MSTS Longest Standing Mission

Many of the senior American military and political leaders viewed the confrontation in Korea as only a precursor for a larger conflict in Europe. Immediately after the end of the Second World War, the U.S. Army reduced its occupation force to just a constabulary with one division assigned to safeguard its occupation zone.

The Berlin Blockade of 1948 and the coup in Czechoslovakia were seen by many as the first steps in an attempt by the Communists in Moscow to dominate the entire continent. On April 4, 1949, the United States became a member of the North Atlantic Treaty Organization and pledged its support to defend the nations of western and southern Europe from aggression.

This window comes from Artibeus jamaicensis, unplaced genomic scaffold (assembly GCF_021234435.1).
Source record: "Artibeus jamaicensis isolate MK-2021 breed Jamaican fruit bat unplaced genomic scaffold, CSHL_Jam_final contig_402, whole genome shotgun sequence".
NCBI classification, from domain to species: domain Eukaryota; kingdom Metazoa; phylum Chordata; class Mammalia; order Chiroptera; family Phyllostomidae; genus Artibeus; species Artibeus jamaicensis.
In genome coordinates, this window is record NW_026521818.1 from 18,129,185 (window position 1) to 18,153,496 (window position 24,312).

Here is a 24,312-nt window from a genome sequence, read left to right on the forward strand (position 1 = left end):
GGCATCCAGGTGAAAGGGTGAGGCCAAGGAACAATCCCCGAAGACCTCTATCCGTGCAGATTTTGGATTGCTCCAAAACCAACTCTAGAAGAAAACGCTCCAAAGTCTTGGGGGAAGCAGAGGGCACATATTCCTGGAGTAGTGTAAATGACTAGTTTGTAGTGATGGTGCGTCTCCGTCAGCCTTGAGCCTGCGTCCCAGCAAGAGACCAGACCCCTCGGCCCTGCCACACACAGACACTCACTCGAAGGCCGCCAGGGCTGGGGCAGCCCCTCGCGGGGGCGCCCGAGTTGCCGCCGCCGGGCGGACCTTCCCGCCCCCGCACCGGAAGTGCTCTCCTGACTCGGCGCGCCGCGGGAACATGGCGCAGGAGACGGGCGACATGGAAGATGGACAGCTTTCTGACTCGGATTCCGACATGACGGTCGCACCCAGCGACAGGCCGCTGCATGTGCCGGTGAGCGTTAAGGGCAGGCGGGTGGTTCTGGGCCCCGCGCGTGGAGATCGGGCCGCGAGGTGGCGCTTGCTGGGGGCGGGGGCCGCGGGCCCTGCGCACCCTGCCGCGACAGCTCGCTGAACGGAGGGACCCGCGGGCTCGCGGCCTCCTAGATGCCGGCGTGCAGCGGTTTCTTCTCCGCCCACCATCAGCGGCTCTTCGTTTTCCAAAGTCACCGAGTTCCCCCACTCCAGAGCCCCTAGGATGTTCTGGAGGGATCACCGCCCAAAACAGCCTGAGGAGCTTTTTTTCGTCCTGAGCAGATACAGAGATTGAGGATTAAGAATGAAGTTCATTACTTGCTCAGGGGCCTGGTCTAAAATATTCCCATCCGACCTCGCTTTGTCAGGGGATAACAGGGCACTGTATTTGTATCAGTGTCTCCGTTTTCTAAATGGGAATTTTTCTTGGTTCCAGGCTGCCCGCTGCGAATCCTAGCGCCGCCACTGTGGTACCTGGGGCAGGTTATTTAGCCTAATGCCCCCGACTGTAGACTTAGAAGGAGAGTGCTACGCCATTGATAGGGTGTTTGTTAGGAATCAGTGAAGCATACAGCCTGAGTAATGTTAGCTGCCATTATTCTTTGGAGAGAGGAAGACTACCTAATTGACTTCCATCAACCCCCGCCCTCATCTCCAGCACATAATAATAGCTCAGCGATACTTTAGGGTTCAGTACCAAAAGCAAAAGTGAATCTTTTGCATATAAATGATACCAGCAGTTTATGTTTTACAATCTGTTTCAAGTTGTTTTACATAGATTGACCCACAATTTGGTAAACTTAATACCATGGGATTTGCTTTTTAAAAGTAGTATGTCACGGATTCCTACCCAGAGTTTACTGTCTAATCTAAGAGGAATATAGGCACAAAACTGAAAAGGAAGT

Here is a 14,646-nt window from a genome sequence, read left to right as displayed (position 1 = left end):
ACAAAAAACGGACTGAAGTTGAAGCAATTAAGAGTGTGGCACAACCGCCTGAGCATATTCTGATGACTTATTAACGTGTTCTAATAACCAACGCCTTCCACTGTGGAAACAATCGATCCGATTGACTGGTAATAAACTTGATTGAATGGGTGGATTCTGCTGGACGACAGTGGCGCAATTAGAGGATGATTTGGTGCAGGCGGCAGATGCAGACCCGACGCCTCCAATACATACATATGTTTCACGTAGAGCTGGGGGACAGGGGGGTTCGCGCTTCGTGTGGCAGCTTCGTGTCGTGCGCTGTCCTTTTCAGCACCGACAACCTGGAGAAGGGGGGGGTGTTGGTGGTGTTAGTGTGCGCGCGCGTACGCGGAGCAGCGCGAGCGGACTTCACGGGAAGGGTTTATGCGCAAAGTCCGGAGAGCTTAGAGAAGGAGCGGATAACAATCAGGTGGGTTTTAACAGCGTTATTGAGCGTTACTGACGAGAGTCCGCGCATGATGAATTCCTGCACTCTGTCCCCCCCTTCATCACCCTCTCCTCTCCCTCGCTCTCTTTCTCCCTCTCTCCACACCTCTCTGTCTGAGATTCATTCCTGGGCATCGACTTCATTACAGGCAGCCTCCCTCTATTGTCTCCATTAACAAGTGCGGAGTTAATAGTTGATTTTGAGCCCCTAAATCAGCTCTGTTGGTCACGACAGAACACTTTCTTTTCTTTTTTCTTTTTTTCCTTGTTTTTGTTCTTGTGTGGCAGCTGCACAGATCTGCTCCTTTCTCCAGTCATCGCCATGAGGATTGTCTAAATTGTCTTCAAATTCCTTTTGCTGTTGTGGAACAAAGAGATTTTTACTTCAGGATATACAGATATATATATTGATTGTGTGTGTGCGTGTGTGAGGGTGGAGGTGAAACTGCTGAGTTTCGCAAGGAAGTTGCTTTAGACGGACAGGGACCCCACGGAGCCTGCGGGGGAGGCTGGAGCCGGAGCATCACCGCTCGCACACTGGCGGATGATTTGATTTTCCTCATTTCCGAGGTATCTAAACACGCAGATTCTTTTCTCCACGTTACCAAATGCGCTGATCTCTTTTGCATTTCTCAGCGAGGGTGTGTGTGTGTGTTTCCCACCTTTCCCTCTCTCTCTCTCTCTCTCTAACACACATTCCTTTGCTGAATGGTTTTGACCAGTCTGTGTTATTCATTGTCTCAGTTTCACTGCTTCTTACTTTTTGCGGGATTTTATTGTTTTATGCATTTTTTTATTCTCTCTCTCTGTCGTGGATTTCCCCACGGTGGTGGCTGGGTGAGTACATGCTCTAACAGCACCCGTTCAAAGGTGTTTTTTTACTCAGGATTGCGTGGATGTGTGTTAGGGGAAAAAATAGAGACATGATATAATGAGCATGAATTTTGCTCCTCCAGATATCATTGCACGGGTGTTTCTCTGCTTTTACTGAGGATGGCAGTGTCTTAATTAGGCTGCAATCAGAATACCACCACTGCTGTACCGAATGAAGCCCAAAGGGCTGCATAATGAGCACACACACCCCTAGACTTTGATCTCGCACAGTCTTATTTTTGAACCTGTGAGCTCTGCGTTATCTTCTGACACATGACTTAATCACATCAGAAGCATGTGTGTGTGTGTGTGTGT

To accomplish this goal, the Department of Defense began to mobilize a force of soldiers and nuclear-capable bombers for deployment to Europe. The transportation and sustainment of this force became one of the Military Sea Transportation Service ''longest standing missions."

While MSTS and American merchant ships supported United Nation forces in Korea, others performed a similar, yet little heralded mission in the Atlantic. In May 1951, Major General Harlan N. Hartnesson and the staff of the 4th Infantry Division embarked on board the USNS General A. M. Patch for Bremerhaven, Germany as the initial part of the American buildup in NATO. Over the next year, MSTS transported three other divisions to form the core of the NATO multi-national army stationed in western Germany.